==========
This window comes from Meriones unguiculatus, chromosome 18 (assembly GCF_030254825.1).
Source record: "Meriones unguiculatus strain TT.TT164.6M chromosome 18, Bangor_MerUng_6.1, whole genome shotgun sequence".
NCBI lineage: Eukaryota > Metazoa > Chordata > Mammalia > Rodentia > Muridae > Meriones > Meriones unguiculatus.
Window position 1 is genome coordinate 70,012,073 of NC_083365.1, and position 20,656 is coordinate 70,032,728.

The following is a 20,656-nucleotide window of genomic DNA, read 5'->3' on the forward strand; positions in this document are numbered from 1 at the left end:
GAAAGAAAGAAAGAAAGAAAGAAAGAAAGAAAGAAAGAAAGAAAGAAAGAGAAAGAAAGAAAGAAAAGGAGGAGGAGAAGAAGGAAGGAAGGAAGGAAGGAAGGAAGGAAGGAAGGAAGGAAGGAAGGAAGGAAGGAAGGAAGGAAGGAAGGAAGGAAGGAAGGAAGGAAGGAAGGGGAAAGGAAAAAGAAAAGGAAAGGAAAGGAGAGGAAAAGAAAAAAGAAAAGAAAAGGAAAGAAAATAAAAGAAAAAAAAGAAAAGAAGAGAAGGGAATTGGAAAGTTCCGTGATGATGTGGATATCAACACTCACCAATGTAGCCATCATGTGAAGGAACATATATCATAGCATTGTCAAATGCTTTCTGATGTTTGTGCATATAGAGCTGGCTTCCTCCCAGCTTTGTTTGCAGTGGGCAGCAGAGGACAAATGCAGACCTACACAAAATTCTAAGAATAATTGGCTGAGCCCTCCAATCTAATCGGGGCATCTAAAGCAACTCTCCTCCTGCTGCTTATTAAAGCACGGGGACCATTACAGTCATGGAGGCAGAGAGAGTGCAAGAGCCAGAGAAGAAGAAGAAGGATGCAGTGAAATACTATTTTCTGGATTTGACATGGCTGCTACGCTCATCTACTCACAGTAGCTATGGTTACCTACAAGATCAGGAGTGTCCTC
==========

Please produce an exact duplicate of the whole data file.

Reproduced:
This window comes from Meriones unguiculatus, chromosome 18 (assembly GCF_030254825.1).
Source record: "Meriones unguiculatus strain TT.TT164.6M chromosome 18, Bangor_MerUng_6.1, whole genome shotgun sequence".
NCBI lineage: Eukaryota > Metazoa > Chordata > Mammalia > Rodentia > Muridae > Meriones > Meriones unguiculatus.
Window position 1 is genome coordinate 70,012,073 of NC_083365.1, and position 20,656 is coordinate 70,032,728.

The following is a 20,656-nucleotide window of genomic DNA, read 5'->3' on the forward strand; positions in this document are numbered from 1 at the left end:
GAAAGAAAGAAAGAAAGAAAGAAAGAAAGAAAGAAAGAAAGAAAGAAAGAGAAAGAAAGAAAGAAAAGGAGGAGGAGAAGAAGGAAGGAAGGAAGGAAGGAAGGAAGGAAGGAAGGAAGGAAGGAAGGAAGGAAGGAAGGAAGGAAGGAAGGAAGGAAGGAAGGAAGGAAGGAAGGGGAAAGGAAAAAGAAAAGGAAAGGAAAGGAGAGGAAAAGAAAAAAGAAAAGAAAAGGAAAGAAAATAAAAGAAAAAAAAGAAAAGAAGAGAAGGGAATTGGAAAGTTCCGTGATGATGTGGATATCAACACTCACCAATGTAGCCATCATGTGAAGGAACATATATCATAGCATTGTCAAATGCTTTCTGATGTTTGTGCATATAGAGCTGGCTTCCTCCCAGCTTTGTTTGCAGTGGGCAGCAGAGGACAAATGCAGACCTACACAAAATTCTAAGAATAATTGGCTGAGCCCTCCAATCTAATCGGGGCATCTAAAGCAACTCTCCTCCTGCTGCTTATTAAAGCACGGGGACCATTACAGTCATGGAGGCAGAGAGAGTGCAAGAGCCAGAGAAGAAGAAGAAGGATGCAGTGAAATACTATTTTCTGGATTTGACATGGCTGCTACGCTCATCTACTCACAGTAGCTATGGTTACCTACAAGATCAGGAGTGTCCTC